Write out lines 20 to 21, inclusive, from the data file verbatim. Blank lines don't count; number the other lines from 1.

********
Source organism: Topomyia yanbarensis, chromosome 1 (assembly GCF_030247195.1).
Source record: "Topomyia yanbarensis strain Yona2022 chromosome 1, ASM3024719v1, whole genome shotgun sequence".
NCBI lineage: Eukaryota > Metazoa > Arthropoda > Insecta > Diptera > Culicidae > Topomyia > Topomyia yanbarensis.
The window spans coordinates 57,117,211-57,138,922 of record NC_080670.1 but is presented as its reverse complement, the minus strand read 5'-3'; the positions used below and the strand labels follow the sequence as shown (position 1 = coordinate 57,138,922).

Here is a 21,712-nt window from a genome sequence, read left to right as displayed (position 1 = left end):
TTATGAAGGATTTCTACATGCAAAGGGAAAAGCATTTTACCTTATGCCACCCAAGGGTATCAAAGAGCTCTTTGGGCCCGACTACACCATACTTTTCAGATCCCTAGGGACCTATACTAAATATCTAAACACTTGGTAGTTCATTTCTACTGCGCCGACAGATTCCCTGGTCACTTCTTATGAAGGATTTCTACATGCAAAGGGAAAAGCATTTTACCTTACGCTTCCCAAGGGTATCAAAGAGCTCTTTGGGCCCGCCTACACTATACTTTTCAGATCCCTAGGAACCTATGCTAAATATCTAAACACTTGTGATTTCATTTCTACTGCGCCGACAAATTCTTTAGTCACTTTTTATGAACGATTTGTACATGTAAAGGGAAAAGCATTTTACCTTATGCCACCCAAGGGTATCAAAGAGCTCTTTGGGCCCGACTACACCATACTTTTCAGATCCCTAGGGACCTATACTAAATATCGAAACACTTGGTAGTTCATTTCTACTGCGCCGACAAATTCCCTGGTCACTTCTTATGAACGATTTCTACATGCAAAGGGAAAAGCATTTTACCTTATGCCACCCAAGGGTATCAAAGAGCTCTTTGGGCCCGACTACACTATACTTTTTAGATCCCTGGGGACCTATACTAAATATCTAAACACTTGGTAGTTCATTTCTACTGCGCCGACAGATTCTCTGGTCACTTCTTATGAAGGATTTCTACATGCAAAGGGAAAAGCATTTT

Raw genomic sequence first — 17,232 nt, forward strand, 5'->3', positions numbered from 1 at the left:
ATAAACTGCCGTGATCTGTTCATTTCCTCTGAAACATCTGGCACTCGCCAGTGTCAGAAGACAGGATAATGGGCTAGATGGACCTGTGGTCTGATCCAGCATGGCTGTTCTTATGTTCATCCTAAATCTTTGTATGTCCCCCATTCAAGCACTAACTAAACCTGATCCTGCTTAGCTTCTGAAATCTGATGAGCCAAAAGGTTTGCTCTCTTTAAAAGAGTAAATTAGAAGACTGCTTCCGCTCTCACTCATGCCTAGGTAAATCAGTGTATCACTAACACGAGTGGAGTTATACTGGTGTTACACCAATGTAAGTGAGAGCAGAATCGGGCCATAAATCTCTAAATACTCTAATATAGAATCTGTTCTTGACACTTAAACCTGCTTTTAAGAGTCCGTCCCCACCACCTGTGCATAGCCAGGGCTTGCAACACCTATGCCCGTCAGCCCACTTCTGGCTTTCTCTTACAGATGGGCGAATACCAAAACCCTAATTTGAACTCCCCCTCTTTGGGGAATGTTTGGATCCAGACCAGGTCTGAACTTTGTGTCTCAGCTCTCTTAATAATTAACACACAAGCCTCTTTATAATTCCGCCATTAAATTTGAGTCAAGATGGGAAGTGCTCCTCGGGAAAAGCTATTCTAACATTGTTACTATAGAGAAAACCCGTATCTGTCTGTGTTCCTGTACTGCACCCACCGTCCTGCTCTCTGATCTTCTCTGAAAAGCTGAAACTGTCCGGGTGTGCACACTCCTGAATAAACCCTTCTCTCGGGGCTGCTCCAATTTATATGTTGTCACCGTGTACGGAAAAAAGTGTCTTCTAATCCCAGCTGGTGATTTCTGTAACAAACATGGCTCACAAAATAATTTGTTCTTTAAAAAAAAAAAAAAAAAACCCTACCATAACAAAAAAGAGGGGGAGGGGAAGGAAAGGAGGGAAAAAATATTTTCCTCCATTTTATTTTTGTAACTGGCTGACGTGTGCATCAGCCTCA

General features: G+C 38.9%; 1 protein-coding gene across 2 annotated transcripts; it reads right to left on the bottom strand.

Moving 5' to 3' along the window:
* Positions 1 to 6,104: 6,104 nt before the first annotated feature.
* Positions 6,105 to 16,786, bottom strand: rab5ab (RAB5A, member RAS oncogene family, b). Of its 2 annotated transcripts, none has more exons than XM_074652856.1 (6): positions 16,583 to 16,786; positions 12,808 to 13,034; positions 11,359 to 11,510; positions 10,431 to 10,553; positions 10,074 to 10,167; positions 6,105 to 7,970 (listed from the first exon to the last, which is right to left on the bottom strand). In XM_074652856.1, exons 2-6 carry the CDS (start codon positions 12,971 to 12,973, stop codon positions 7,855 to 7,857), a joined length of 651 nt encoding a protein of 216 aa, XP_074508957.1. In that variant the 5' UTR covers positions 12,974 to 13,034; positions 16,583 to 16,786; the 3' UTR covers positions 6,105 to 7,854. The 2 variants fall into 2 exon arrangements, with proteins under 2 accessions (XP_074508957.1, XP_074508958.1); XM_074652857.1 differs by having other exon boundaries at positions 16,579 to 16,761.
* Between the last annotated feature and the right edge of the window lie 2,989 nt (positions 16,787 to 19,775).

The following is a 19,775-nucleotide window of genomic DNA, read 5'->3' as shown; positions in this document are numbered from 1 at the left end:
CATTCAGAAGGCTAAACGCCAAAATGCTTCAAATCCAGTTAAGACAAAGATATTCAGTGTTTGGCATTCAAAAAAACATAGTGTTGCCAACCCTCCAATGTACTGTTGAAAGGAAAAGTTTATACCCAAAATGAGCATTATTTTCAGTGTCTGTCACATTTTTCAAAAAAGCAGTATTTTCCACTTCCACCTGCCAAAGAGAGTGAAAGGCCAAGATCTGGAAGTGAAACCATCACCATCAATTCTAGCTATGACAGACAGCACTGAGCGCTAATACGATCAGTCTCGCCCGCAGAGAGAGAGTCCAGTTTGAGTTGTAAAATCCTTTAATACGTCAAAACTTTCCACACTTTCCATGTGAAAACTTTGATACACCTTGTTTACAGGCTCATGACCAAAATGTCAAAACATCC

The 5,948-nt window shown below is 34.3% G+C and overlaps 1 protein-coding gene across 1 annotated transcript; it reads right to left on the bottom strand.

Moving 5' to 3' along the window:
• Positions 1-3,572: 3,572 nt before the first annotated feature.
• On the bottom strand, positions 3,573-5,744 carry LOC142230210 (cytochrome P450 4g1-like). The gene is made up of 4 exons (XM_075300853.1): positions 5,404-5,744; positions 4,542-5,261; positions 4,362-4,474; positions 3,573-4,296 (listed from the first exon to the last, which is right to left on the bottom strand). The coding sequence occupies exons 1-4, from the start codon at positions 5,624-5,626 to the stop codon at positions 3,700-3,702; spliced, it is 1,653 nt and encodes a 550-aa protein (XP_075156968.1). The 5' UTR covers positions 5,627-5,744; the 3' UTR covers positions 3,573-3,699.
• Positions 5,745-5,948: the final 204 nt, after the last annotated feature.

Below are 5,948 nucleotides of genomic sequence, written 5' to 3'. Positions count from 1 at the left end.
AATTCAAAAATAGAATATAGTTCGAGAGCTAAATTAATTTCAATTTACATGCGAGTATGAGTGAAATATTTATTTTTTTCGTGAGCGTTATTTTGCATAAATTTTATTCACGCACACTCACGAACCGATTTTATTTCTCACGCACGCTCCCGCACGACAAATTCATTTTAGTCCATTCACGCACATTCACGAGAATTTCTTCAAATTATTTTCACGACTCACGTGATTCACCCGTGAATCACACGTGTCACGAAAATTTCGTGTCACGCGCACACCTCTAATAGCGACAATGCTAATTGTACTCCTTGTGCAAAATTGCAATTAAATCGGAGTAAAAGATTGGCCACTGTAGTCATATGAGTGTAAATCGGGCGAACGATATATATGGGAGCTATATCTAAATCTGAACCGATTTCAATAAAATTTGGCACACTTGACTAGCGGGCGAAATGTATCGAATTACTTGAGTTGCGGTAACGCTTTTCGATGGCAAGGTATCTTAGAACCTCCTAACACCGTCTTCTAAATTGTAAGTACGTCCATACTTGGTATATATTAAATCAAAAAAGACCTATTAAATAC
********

• Positions 5,745-5,948: the final 204 nt, after the last annotated feature.

Below are 5,948 nucleotides of genomic sequence, written 5' to 3'. Positions count from 1 at the left end.